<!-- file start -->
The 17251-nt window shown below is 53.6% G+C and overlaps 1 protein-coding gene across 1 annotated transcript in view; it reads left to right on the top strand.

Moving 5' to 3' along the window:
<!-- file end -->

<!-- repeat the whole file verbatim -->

The 17251-nt window shown below is 53.6% G+C and overlaps 1 protein-coding gene across 1 annotated transcript in view; it reads left to right on the top strand.

Moving 5' to 3' along the window: